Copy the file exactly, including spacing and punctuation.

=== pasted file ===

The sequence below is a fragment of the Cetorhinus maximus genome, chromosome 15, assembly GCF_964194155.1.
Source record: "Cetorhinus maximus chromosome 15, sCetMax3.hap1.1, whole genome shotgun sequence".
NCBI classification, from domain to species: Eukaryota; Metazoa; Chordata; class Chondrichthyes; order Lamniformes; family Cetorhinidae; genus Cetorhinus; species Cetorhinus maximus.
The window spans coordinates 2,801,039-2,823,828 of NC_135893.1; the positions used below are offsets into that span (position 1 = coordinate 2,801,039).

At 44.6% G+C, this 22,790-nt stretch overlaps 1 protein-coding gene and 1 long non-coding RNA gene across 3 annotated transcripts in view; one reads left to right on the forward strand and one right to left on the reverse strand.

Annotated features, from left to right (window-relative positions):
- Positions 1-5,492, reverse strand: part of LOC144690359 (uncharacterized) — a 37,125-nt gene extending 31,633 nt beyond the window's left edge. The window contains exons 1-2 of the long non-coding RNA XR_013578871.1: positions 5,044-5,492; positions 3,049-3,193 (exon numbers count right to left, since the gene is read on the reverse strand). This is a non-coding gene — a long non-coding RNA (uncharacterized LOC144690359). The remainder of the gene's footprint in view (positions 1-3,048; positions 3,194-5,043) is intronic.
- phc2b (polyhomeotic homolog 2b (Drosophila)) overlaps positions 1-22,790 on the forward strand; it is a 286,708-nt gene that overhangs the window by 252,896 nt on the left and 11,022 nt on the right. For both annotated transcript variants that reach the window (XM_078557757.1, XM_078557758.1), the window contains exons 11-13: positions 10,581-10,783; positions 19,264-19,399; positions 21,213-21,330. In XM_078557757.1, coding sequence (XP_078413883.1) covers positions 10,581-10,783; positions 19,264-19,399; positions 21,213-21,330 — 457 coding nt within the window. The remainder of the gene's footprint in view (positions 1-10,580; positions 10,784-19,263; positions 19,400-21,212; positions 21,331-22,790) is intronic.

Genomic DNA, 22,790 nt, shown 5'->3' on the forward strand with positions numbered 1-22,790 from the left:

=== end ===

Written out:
The sequence below is a fragment of the Cetorhinus maximus genome, chromosome 15, assembly GCF_964194155.1.
Source record: "Cetorhinus maximus chromosome 15, sCetMax3.hap1.1, whole genome shotgun sequence".
NCBI classification, from domain to species: Eukaryota; Metazoa; Chordata; class Chondrichthyes; order Lamniformes; family Cetorhinidae; genus Cetorhinus; species Cetorhinus maximus.
The window spans coordinates 2,801,039-2,823,828 of NC_135893.1; the positions used below are offsets into that span (position 1 = coordinate 2,801,039).

At 44.6% G+C, this 22,790-nt stretch overlaps 1 protein-coding gene and 1 long non-coding RNA gene across 3 annotated transcripts in view; one reads left to right on the forward strand and one right to left on the reverse strand.

Annotated features, from left to right (window-relative positions):
- Positions 1-5,492, reverse strand: part of LOC144690359 (uncharacterized) — a 37,125-nt gene extending 31,633 nt beyond the window's left edge. The window contains exons 1-2 of the long non-coding RNA XR_013578871.1: positions 5,044-5,492; positions 3,049-3,193 (exon numbers count right to left, since the gene is read on the reverse strand). This is a non-coding gene — a long non-coding RNA (uncharacterized LOC144690359). The remainder of the gene's footprint in view (positions 1-3,048; positions 3,194-5,043) is intronic.
- phc2b (polyhomeotic homolog 2b (Drosophila)) overlaps positions 1-22,790 on the forward strand; it is a 286,708-nt gene that overhangs the window by 252,896 nt on the left and 11,022 nt on the right. For both annotated transcript variants that reach the window (XM_078557757.1, XM_078557758.1), the window contains exons 11-13: positions 10,581-10,783; positions 19,264-19,399; positions 21,213-21,330. In XM_078557757.1, coding sequence (XP_078413883.1) covers positions 10,581-10,783; positions 19,264-19,399; positions 21,213-21,330 — 457 coding nt within the window. The remainder of the gene's footprint in view (positions 1-10,580; positions 10,784-19,263; positions 19,400-21,212; positions 21,331-22,790) is intronic.

Genomic DNA, 22,790 nt, shown 5'->3' on the forward strand with positions numbered 1-22,790 from the left: